Let’s talk about your writing, you have published a novel, Burning Silk, which is the first book of a proposed trilogy, and you are about to publish Linen Shroud, the second book in the trilogy? Tell us about this and how does this connect this to the reinhabitory theme?
I got my MFA at Bennington as I was just about to turn fifty, where I began to learn how to write better prose with more muscle and less romanticism. The Textile Trilogy occurred to me not only because textiles have been an important theme in my life but also because textiles represent women’s work, those friable everyday things that don’t survive in the archaeological record like stone and iron.
Every serious writer who uses history to build their theme tells of a similar search: how they found their story. Arthur Miller poured through transcripts of the Salem Witch Trial to find his inspiration for his play The Crucible which he used to talk about the McCarthy era witch hunts. He would have been blacklisted if he spoke of the evils of McCarthy-ism and HUAC (House Unamerican Activites Committee of the 1950’s) directly. I am among those writers like Milan Kundera who speaks of unearthing values in history that lie “buried in that vast cemetery of forgetting.” My subject in the Textile Trilogy is the nineteenth century.
In pursuit of my story, I went to Bucks County, Pennsylvania, and sat in their library looking through the archives. My characters are loosely based on my own maternal line who came into this country through Bucks County. I sat there looking through the archives until I came across the fact that they had produced silk there, and that was it, my a-ha! moment. I had found my subject matter: silk. From there I went to the Cevennes Mountains in France and researched the Huguenouts, the protestant Christians, who–in 1685 with the revocation of the Edict of Nantes and their religious freedom–fled for the borders. The Huguenots–which is not their name for themselves but means “shadow people” –held trade secrets in many of the guilds. Producing silk was one of them. And so when they fled for the borders, those that got out took their secrets with them, for making fine steel, for producing silk and other crafts, settling all over the world where they disappeared into the population, one of their qualities. Odds are, you wouldn’t know if you had a Huguenot relative.
It was Peter Berg who first called my attention to these people, by circulating the stories of the Albigensians, or Cathars in France, who were consider heretics by the Catholic hierarchy and who–in medieval times–were burned and put to the sword for their beliefs, centuries earlier, the ancestors of the Huguenots. Berg had this way of calling things to your attention that would wind up being highly seminal when they had germinated.
I won’t take this time to tell you about silk, and why it is a marker in my life, why I recognized that I had come across my story when I saw they had produced silk in Bucks County when my female relation lived there in the early 19th century.
But I would be remiss if I didn’t mention that I had been highly struck in graduate school when I read Engel’s Origin of the Family, Private Property and the State and his study of Iroquois matrilineality. The Textile Trilogy is about a matrilineal people–native people in the Eastern US–meeting a patrilineal people–my European ancestors– and in many cases coming into conflict, because the two systems of calculating lineage have diametrically opposing value systems.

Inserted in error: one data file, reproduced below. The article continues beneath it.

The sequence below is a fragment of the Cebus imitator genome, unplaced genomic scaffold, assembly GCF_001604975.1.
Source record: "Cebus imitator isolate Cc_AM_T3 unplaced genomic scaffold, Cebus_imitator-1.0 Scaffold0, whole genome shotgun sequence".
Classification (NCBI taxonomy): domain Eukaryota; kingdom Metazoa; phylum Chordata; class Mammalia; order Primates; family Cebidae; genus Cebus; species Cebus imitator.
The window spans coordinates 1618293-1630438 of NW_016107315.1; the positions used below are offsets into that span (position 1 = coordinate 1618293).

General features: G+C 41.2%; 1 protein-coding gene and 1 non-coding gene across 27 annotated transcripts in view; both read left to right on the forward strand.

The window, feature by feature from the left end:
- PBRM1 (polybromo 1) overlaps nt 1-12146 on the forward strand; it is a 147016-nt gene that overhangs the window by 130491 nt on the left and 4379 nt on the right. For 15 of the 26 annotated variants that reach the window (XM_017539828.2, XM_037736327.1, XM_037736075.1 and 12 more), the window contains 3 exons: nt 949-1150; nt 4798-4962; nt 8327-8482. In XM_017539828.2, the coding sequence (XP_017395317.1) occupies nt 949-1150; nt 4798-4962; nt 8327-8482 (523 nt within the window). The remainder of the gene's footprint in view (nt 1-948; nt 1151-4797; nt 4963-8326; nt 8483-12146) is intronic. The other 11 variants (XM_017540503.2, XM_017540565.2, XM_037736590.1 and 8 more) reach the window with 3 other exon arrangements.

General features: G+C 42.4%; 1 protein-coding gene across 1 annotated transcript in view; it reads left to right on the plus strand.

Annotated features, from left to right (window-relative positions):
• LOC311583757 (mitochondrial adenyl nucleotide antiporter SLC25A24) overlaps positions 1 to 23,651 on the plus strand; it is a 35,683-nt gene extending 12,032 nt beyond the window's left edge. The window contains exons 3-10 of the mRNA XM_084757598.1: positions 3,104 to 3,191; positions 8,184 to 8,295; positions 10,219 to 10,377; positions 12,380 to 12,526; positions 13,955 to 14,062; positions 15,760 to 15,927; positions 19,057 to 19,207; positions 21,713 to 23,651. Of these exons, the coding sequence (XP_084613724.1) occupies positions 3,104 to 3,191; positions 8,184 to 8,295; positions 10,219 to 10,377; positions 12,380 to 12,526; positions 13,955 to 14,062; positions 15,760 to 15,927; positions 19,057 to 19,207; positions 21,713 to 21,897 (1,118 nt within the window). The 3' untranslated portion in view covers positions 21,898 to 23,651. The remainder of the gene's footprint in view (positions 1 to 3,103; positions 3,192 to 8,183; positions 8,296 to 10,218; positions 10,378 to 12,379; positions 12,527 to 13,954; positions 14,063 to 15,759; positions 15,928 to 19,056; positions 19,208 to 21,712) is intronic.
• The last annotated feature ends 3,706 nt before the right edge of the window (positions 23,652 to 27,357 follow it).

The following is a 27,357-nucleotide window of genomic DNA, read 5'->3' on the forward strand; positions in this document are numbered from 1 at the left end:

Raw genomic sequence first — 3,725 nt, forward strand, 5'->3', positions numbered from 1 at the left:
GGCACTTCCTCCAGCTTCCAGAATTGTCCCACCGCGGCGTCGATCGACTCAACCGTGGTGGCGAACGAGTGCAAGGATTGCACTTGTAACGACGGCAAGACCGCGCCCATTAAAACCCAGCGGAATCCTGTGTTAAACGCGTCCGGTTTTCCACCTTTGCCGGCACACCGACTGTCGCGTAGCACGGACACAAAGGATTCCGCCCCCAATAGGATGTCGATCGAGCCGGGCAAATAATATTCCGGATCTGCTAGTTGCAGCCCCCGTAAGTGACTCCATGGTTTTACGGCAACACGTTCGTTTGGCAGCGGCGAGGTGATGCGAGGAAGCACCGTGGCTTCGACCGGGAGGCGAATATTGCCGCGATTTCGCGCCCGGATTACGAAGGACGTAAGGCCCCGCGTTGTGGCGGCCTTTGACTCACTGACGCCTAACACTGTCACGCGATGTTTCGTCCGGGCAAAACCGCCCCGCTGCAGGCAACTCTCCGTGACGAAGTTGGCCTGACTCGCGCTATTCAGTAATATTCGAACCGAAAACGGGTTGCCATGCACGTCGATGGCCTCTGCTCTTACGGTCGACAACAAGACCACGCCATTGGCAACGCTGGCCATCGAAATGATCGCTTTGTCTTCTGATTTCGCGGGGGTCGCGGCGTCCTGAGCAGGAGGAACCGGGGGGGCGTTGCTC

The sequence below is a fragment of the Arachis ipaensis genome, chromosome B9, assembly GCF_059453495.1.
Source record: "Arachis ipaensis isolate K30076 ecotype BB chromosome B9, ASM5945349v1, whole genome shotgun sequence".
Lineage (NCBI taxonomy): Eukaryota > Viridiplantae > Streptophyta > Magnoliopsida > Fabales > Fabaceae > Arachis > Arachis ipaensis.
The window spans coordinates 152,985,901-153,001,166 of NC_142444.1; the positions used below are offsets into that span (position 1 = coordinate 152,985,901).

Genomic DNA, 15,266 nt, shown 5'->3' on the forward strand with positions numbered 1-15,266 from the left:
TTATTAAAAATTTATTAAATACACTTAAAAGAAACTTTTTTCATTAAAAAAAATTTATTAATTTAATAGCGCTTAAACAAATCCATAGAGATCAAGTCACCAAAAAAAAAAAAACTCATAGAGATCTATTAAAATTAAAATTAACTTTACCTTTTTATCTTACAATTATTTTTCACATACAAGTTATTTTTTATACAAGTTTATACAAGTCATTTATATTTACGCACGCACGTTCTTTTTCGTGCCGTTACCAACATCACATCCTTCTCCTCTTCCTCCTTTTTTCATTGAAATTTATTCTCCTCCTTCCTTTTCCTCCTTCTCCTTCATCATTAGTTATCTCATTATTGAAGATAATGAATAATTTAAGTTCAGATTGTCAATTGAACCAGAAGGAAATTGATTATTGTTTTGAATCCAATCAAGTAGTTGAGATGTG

People confuse matrilineal with matriarchal. Matriarchal means that women rule instead of the men whereas matrilineal people enjoy equity between the genders. You inherit your mother’s name, clan, heirlooms, stories in a matrilineal culture, almost unimaginable to Europeans who count their ancestors, name, belongings through the paternal line. With the Iroquois/Haudenausaunee and Lenape, men are the chiefs and speak for the tribe in public while women elect the chiefs and take them out again, if a chief is not behaving well. In a traditional matrilineal society, women hold the relationship with the land. Violence against a woman was punishable by banishment or death in earlier times when matrilineal cultures held to their traditional ways, before the influence of the European values.
The more I explored it, the more I realize that the European silk workers were also matrilineal people, people who had a similar division of labor, where the men marketed the silk to the outside world and were in charge of the mulberry, while the women were in charge of the secrets of raising worms who would produce a fine silk. Women silkworkers passed their secrets down generation to generation; I met a maitresse in France who told me this, that their secrets were passed down mother to daughter to daughter over many generations.
The closer I looked, the more the traces of an earlier cultures emerged, before it was erased by Christianity and the concommitant patrilineality those chauvinistic religions produced.
And the book was the impetus in your deciding to start a small press?
At a certain point, having shopped Burning Silk around, I became aware that the publishing industry was going through profound changes in terms of corporate takeovers with values unfriendly to literature. Friends of mine told me that I would have nothing to say about the cover of my book, for instance, and that–from the time I signed the contract–my book would be out of my hands.
I have always had this feeling that my books will be well known posthumously. I’m okay with this, happy to write the best books that I can, less concerned about what happens to them now. I have been a book artist and worked in creative roles in advertising and marketing, so I care deeply about the aesthetics of a book. When I saw a piece of pre-Raphaelite art by Thomas Waterman [sic], I realized that my book had to have that cover. So a small group of us formed sitio tiempo press with the purpose of publishing books that had a reinhabitory or bioregional message. My book Burning Silk was the first book we published, as is so often the case with people who found small presses. It gave us great pleasure and satisfaction to have Burning Silk win a First Book award from Independent Book Publishers Association’s Ben Franklin awards.